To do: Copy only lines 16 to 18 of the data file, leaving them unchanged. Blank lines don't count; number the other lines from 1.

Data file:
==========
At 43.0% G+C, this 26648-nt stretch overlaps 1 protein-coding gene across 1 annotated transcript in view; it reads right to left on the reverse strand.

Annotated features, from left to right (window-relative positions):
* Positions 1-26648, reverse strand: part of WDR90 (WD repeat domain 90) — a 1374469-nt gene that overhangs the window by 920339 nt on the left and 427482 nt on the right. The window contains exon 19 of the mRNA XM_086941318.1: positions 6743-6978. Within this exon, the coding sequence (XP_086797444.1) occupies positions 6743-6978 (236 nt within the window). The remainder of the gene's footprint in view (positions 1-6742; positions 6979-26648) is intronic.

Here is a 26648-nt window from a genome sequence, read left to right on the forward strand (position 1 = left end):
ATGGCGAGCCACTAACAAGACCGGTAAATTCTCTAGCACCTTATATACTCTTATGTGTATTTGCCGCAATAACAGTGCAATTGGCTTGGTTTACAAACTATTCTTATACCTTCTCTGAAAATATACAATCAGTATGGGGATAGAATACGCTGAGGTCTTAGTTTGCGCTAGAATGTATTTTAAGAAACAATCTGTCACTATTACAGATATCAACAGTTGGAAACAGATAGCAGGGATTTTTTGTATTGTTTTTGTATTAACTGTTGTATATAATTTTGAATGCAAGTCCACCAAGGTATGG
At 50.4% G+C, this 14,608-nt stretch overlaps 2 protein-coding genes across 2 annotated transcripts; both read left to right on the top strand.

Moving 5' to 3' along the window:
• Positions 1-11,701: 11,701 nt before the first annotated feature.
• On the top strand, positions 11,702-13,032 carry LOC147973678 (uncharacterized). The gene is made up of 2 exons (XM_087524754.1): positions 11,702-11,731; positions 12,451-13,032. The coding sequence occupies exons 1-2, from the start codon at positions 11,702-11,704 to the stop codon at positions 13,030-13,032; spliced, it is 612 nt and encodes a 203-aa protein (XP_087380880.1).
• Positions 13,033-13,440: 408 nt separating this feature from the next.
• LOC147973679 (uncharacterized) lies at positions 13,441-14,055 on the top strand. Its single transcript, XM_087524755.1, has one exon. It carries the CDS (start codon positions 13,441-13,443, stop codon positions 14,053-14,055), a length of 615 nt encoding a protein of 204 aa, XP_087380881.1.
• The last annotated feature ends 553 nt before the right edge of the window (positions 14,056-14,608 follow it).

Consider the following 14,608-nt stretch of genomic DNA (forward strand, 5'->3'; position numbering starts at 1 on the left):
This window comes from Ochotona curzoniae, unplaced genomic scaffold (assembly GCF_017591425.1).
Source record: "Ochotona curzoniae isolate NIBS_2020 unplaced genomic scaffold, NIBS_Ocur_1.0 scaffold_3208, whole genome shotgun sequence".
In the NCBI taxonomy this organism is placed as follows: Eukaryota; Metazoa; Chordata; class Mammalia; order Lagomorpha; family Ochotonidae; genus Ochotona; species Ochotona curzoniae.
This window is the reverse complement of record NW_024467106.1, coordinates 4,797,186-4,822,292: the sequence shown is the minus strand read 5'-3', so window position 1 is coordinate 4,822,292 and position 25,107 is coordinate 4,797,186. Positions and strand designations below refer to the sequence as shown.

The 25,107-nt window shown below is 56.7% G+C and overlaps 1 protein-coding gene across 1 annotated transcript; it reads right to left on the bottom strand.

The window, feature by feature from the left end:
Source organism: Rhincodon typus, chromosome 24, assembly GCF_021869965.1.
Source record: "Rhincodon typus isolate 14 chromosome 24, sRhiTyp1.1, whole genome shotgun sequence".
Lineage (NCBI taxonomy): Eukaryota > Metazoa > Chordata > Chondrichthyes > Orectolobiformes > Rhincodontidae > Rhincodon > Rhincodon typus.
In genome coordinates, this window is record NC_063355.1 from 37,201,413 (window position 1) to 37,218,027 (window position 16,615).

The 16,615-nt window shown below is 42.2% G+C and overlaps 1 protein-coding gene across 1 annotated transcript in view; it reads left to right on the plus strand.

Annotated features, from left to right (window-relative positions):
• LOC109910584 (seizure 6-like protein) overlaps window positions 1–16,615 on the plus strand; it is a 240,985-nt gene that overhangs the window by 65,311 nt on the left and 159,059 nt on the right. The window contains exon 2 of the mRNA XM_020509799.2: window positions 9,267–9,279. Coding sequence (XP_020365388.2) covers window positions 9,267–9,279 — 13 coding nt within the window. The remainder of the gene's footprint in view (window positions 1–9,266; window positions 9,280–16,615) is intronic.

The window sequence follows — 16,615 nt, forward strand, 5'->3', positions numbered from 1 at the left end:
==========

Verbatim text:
In the NCBI taxonomy this organism is placed as follows: Eukaryota; Metazoa; Chordata; class Mammalia; order Lagomorpha; family Ochotonidae; genus Ochotona; species Ochotona curzoniae.
This window is the reverse complement of record NW_024467106.1, coordinates 4,797,186-4,822,292: the sequence shown is the minus strand read 5'-3', so window position 1 is coordinate 4,822,292 and position 25,107 is coordinate 4,797,186. Positions and strand designations below refer to the sequence as shown.

The 25,107-nt window shown below is 56.7% G+C and overlaps 1 protein-coding gene across 1 annotated transcript; it reads right to left on the bottom strand.